Slashing spoilage: Indian bioactive sachet innovation could boost fresh produce shelf life
The bioactive ingredients contained in the sachets could uniform ripening and minimise microbial growth, thereby extending the shelf life of produce, explained Greenpod Labs CEO Deepak Rajmohan.
“The economic loss of food waste costs India USD$12b. Despite India being the second-largest producer of fruits and vegetables, 40% of it is lost before it even reaches the consumer. We have to solve this. If you can solve it for India, you’ll solve it for all developing countries,” he said.
The spoils of science
The sachets are manufactured in two OEM manufacturing plants – one in the state of Tamil Nadu itself, while another is in Andhra Pradesh. The firm’s current sachet output can protect 200 to 500 tonnes of produce per week.
Each 5cm by 5cm sachet is made of non-woven, gas-permeable membranes and contains proprietary formulations of eight to 12 bioactive ingredients in powder form. According to Deepak, the ingredients could be considered “generally recognised as safe” (GRAS) by the US FDA.
Derived from plant parts, such as barks and leaves, skins of vegetables and fruit extracts from India, Asia and Europe, the bioactive ingredients are then encapsulated in different polymers and released as volatile compounds. These compounds activate the in-built defence mechanisms upon landing on the surfaces of the produce.
He claims that one sachet can protect 2kg to 5kg of produce in temperatures ranging from 12 degrees to 45 degrees Celsius (53.6 degrees to 113 degrees Fahrenheit) and increase shelf life by 40% to 60%.
Each sachet type is tailored to the crop and could contain multiple compounds. They must be placed on top of the produce to ensure even distribution of the bioactive ingredients.
The firm’s first commercialised product is the sachet for mangoes. Mangoes tend to overripe or underripe and soften during transport and storage. Deepak also said that rotting occurs on the top layers, rendering it undesirable to distributors and consumers.
“Hence, the compounds for the mango sachet can slow down the softening of the mango skin and subsequently prevent microbes from entering. One mango sachet can protect 2kg of mangoes at ambient temperatures, ranging from 35 to 45 degrees Celsius. It leaves no residue due to the volatility of the compounds,” he explained.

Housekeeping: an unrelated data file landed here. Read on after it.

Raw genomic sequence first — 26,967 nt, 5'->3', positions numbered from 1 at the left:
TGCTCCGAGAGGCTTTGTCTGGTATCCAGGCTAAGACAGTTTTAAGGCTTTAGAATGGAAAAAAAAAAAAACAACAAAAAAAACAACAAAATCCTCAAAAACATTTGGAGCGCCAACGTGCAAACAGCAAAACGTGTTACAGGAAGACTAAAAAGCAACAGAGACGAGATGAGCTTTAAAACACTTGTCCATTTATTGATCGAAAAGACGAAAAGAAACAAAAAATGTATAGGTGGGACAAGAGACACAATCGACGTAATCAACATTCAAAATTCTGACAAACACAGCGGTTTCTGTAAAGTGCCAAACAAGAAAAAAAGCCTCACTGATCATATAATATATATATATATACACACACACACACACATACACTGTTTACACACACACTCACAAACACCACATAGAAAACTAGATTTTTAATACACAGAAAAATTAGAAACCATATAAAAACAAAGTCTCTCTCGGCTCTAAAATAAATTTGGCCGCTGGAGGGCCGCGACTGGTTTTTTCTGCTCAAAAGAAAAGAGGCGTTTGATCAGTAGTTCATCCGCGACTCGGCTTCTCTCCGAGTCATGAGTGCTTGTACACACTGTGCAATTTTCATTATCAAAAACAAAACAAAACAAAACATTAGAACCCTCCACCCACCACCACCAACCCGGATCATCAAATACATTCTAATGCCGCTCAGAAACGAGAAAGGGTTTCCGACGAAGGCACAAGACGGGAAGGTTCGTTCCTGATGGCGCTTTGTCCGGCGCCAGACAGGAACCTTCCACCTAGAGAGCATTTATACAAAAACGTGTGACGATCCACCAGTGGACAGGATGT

Besides impacting the skin thickness, the sachets could trigger other reactions in other crops. For instance, sachets for tomatoes activate the process of ethylene biosynthesis, while sachets for leafy greens could slow down transpiration.
Watering the seeds of growth
Currently, the firm is working on over 20 pathways to prevent spoilage for different types of produce.
Testing is also being conducted in other developing countries; for instance, tests in Indonesia will commence end-June to early July 2022, while Kenya’s will be around July to August 2022. The team is in discussions to explore the Filipino market as well.
The start-up is also targeting to commercialise sachets for another three to four types of crops this year, such as capsicum, leafy greens, grapes and tomatoes. Also in the pipelines are sachets for strawberries and pineapples. B2B firms can also expect more diversification, such as sachets for grains, seeds, meat, milk, juices and confectionary, in the long run.
By year-end, the firm aims to protect 7,000 tonnes of produce, which involves approximately 7m sachets. According to Deepak, 15 sachets costing US$1.20 can protect around 20kg of mangoes. Normally, cold storage for 20kg of mangoes could cost up to US$12.
After India, Greenpod Labs targets Africa and fellow Asian countries like Thailand, Vietnam and Bangladesh and hopes to protect 100,000 tonnes by 2025. By 2027, it aims to protect 10m tonnes of produce in developing countries globally.
“It also provides an economic benefit for consumers. A US$1 investment reaps you an ROI of US$12 to US$14 in sales because of lesser spoilage. You get better prices for the same volume because the quality is better.
“Food waste is a preventable problem. We need to have more systems and processes in place, and we hope that we can play a significant role in making the food waste preventable,” said Deepak.
Greenpod Labs, established in October 2019, were one of the 10 finalists in the sixth edition of the Future Food Asia Awards (FFAA) 2022 held in Singapore recently. This was the firm’s maiden attempt with FFAA.
Before this, the 14-man firm participated in a Danish accelerator and received €100,000 (US$104,000) at the end of 2020. Then, it conducted a second fundraiser involving C-suite investors that garnered €500,000 (US$520,600) in February 2022. Some notable investors include Rockstart Agrifood, the Indian Angel Network and Singapore’s she1K.